The athlete and anti-racism advocate, who as the quarterback of the San Francisco 49ers, famously kneeled during the national anthem during NFL games to protest racism and police brutality in America, has brought his point of view to an allegorical, autobiographical Netflix series, "Colin in Black and White" (streaming Friday, ★★★ out of four).
Co-produced with "When They See Us" creator Ava DuVernay, "Colin" mixes fictionalized scenes from Kaepernick's young life as a teen athlete in California with bigger-picture parables and stories about the history of race and racism in America. Kaepernick, 33, appears as the narrator of the series and offers his perspective on significant events from his youth and from American history.
It's an unusual combination of fiction and nonfiction, personal memoir and cultural documentary. Few public figures could successfully pull off this kind of project, especially without seeming to talk down to the audience. He speaks directly to viewers on many occasions, but the writers make enough effort to weave the larger themes into the football player's personal story to make it more of an intimate conversation than a college lecture. It's a show that's educational, thought-provoking and entertaining, not easy to accomplish all at once.
It helps that the real story of Kaepernick's teen years is unique and compelling. Jaden Michael ("The Get Down"), a sweet, sincere actor who evokes his famous alter ego but also adds his own characterization, portrays him as a teen.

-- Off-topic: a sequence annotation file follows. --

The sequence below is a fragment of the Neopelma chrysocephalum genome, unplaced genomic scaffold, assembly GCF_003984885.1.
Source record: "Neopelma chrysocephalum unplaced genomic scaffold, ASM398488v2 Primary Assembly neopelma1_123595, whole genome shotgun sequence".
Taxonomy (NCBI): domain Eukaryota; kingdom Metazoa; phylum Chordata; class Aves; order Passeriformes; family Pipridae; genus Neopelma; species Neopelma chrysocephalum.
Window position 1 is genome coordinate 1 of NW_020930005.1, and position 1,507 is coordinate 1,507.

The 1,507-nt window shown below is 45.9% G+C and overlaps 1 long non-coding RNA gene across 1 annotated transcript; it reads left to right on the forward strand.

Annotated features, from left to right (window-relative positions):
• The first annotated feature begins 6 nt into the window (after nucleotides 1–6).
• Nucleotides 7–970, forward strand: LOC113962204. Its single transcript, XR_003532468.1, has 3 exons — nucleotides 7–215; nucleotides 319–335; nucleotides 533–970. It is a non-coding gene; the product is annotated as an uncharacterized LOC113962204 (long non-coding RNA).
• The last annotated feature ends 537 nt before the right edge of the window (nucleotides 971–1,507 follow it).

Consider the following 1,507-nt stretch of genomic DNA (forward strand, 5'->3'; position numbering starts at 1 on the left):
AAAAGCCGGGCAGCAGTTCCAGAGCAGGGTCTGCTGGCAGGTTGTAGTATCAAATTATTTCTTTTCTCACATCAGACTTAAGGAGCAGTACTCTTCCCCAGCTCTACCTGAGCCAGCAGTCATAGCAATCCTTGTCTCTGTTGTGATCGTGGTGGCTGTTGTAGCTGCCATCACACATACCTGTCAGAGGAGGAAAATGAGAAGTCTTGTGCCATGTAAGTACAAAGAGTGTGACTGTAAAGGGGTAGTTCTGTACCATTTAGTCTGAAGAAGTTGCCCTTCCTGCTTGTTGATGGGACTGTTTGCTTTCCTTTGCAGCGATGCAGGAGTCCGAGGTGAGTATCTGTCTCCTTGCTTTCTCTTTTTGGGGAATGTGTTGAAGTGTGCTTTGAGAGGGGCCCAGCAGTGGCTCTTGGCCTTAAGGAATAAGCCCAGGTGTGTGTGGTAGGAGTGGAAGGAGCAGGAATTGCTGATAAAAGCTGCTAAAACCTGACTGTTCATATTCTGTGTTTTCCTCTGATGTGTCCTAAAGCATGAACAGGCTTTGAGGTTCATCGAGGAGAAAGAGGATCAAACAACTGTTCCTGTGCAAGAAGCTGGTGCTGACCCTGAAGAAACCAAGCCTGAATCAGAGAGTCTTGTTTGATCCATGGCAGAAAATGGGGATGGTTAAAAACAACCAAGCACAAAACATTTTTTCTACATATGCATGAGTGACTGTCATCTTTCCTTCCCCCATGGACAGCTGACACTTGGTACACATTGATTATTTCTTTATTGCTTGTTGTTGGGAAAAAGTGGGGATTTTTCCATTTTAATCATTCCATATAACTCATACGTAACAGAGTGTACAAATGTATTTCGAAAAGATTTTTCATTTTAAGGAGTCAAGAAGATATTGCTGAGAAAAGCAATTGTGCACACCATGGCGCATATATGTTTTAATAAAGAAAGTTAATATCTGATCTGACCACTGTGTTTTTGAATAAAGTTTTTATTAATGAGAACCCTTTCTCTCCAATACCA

"Colin" opens boldly and brutally, as young Black athletes are literally sized up – weighed and measured – by prospective football coaches, in a parallel to a slave block auction. It's a clear bellwether for the tone of the series: unflinching, emotional and in your face.
It begins with young Colin as a high school freshman in the early 2000s, a hugely talented athlete with career prospects in both baseball and football who's desperate to get his hair done in cornrows like his hero, NBA star Allen Iverson. The series follows Colin through his senior year as he confronts racism as the biracial adopted son of white parents in a conservative Southern California town and navigates his status as an athlete.
The series spends a lot of time with Colin's parents Teresa (Mary-Louise Parker) and Rick (Nick Offerman), who are well-meaning but often clueless about race. Teresa tries to find a Black barber shop to give Colin the hairstyle he wants, but later tells him the cornrows make him look like a "thug." Rick pulls strings and drives Colin all over the country to help him secure a football scholarship, but laughs off an incident in which Colin is stopped by a police officer who almost pulls a gun on him. They are loving but flawed, and a consistent theme of the series is how much more comfortable Colin feels when he enters Black homes and spaces as opposed to his own.
Each episode takes on an issue, whether it's Colin's struggle to express himself through his hair, or the microaggressions he experiences traveling around California for his baseball tournaments. Some installments work better narratively than others, but overall the series is far more nuanced than many other pop cultural depictions of race and racism.
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There are times when "Colin" leaves all subtlety behind and makes its points and metaphors jarringly obvious. But where it might be clunky or unwelcome in another show, the message is more important than the story here.
Kaepernick's story has already been spun wildly out of control by the media, his critics and commentators. It's here, with DuVernay's help, that he gets to say exactly what he means.
He can't get much more black and white about it.
This article originally appeared on USA TODAY: 'Colin in Black and White' review: Colin Kaepernick gets raw and real